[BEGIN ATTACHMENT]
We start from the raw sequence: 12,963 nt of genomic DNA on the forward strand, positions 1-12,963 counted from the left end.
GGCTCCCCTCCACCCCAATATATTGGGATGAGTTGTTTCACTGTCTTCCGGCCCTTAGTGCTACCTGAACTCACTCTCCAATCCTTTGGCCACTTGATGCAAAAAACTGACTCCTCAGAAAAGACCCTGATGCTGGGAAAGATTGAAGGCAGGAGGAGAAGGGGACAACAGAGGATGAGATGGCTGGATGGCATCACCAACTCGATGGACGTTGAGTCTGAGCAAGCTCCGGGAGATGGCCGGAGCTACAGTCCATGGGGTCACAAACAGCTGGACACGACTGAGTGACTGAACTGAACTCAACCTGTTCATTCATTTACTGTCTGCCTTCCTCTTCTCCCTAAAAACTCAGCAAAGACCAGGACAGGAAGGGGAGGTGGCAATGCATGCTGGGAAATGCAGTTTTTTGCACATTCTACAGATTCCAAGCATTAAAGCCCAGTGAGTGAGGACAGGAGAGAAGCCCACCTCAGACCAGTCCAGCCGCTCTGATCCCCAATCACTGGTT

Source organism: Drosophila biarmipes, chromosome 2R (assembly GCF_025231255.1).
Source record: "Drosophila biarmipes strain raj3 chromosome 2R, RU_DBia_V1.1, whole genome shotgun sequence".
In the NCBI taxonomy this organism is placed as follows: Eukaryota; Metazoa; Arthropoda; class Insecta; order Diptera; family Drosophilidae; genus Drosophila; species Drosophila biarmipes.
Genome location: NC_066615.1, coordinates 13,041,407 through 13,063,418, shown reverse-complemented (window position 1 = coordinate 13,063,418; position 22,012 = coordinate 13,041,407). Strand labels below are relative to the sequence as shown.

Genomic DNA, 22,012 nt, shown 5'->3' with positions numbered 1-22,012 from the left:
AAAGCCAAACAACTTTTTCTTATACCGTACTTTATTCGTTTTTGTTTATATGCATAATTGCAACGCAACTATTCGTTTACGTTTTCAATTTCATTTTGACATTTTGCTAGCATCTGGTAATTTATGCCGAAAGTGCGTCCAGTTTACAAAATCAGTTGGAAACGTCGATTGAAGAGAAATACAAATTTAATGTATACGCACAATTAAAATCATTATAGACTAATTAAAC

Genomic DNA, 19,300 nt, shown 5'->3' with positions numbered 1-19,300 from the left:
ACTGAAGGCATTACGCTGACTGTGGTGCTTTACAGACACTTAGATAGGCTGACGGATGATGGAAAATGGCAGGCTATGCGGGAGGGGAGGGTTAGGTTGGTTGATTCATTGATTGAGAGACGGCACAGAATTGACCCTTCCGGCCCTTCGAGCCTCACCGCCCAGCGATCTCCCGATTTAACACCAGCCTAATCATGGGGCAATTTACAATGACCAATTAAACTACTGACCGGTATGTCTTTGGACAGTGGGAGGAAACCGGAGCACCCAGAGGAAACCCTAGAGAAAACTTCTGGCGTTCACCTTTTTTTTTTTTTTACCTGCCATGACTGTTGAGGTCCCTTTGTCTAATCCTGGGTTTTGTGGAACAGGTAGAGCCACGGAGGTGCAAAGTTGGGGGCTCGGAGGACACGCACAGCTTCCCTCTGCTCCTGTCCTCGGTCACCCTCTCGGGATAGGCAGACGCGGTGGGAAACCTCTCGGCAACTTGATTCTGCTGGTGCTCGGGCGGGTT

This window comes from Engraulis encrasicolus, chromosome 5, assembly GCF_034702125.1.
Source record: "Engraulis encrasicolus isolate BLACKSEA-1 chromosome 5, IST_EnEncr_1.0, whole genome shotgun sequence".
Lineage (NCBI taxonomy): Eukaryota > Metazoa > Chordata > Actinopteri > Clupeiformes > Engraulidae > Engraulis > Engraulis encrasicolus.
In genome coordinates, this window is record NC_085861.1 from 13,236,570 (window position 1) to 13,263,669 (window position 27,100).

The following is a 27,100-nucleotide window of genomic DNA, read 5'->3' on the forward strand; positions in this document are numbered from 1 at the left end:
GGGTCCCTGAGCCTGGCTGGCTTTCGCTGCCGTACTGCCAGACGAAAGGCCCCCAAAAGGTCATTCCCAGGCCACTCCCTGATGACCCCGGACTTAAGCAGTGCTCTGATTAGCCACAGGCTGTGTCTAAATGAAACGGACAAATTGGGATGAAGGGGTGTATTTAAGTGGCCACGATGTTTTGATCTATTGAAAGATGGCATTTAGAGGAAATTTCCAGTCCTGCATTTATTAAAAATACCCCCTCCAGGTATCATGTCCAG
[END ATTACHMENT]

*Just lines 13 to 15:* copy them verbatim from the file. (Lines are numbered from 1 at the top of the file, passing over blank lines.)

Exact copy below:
Lineage (NCBI taxonomy): Eukaryota > Metazoa > Chordata > Actinopteri > Clupeiformes > Engraulidae > Engraulis > Engraulis encrasicolus.
In genome coordinates, this window is record NC_085861.1 from 13,236,570 (window position 1) to 13,263,669 (window position 27,100).

The following is a 27,100-nucleotide window of genomic DNA, read 5'->3' on the forward strand; positions in this document are numbered from 1 at the left end: